THERE was a big story in the debut appearance at Perth Concert Hall on Wednesday night of the Michelangelo String Quartet.

It's not a secret: it just hasn't been launched with pomp. Perth Concert Hall has signed up the Michelangelo Quartet to perform a complete cycle of Beethoven's String Quartets next season. Full details will be announced soon, but the quartets will be performed at six concerts between October this year and May 2013.

So the group's Perth debut on Wednesday was by way of a calling card. And what a calling card, with the finest, most spellbinding concert performances I have heard of Haydn's glorious Sunrise Quartet, Bartok's First String Quartet, rivetingly detailed and atmospheric, and of Dvorak's American Quartet, played with extraordinary elan, and securing from the music heart-beating joy of a quality rarely heard. The letter and spirit of Dvorak's flawless music was totally liberated by these gob-smacking musicians.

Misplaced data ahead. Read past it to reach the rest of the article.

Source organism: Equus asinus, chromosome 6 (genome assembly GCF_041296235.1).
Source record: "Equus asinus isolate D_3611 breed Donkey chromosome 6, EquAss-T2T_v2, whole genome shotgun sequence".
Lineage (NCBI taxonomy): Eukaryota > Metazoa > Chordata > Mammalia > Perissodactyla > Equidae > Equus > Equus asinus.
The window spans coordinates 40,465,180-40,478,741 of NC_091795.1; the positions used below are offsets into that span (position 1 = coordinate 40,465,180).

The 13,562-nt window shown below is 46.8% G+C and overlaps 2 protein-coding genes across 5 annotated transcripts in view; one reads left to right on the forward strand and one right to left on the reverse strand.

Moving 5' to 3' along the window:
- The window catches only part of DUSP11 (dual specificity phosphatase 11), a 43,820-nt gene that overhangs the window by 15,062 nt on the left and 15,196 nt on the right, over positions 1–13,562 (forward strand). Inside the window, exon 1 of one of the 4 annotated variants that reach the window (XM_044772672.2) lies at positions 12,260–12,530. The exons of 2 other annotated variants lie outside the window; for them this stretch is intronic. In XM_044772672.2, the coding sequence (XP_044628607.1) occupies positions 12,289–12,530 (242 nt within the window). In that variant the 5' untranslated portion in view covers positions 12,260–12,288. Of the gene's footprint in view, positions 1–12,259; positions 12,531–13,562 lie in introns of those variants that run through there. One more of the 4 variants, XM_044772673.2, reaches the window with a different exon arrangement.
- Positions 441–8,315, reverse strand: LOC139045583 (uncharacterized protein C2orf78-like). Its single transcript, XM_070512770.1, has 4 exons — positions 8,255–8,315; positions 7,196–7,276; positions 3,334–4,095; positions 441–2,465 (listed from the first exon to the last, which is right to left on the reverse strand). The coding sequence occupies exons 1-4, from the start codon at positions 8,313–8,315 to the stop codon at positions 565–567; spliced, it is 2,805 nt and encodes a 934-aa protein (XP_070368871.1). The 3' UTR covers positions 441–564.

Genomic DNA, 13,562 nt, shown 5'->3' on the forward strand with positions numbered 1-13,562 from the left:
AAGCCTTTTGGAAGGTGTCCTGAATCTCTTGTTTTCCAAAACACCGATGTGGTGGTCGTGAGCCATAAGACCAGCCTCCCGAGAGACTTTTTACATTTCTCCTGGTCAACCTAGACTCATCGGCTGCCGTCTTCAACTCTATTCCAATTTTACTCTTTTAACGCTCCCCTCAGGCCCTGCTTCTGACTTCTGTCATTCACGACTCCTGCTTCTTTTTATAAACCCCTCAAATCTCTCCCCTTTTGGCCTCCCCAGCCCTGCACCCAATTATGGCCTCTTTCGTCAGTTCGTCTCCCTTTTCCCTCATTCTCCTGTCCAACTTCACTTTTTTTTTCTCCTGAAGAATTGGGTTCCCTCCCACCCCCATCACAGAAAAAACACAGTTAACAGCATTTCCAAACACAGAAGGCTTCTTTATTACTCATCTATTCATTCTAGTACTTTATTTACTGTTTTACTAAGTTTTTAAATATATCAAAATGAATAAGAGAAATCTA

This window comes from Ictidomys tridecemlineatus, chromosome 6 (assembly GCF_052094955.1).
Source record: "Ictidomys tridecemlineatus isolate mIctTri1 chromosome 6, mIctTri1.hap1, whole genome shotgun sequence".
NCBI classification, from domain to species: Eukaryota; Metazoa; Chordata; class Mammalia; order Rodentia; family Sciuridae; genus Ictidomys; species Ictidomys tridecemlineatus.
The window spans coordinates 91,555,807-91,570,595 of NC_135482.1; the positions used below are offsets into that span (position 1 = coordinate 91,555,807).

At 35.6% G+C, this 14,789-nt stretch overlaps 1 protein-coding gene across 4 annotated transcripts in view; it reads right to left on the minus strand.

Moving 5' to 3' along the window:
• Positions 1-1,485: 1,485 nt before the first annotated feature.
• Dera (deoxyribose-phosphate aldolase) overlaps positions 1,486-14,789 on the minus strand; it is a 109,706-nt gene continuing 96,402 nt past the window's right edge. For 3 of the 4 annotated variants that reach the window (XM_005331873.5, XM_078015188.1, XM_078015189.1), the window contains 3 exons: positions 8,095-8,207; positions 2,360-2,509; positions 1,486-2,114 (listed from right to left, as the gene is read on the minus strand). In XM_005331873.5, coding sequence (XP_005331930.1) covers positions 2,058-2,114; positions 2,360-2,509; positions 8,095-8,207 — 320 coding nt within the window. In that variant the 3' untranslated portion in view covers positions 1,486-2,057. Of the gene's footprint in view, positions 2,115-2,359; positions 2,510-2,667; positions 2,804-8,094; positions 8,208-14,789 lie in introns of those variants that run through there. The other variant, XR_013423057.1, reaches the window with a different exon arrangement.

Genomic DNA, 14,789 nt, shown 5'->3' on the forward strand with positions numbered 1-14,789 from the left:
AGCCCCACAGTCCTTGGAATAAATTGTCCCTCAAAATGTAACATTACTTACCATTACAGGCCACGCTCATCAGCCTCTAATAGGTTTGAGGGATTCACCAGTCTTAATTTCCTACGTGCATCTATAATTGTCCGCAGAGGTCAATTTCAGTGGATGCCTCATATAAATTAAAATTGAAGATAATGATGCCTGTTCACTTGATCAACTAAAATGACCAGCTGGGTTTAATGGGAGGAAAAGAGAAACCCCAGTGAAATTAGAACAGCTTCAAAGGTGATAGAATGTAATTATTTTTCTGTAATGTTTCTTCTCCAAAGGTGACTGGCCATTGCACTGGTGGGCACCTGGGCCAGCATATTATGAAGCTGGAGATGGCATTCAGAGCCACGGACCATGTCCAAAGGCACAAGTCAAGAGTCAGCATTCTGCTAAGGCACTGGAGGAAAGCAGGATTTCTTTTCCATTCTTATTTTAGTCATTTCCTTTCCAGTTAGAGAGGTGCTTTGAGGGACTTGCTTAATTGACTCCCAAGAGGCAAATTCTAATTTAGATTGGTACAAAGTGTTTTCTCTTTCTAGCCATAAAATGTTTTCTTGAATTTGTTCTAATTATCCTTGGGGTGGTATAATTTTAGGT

For those who don't know, the Michelangelo is a group of soloists, founded a decade ago by the great viola player Nobuko Imai. First violinist is the incomparable Mihaela Martin, who put neither foot nor finger wrong in some of the best first-violin playing I have witnessed (always the weak link in any string quartet). Second violin, new to the line up, is Daniel Austrich, whose immaculate ensemble-playing locked him seamlessly into the group. Imai, of course, with her deep-throated, now warm, now husky, viola tone, is unique, as is cellist Frans Helmerson, whose pivotal role as anchor, lyricist and driving force was effortlessly executed. Groups made of soloists do not always gel. This one does. A wonderful night, and a mouth-watering prospect for next season.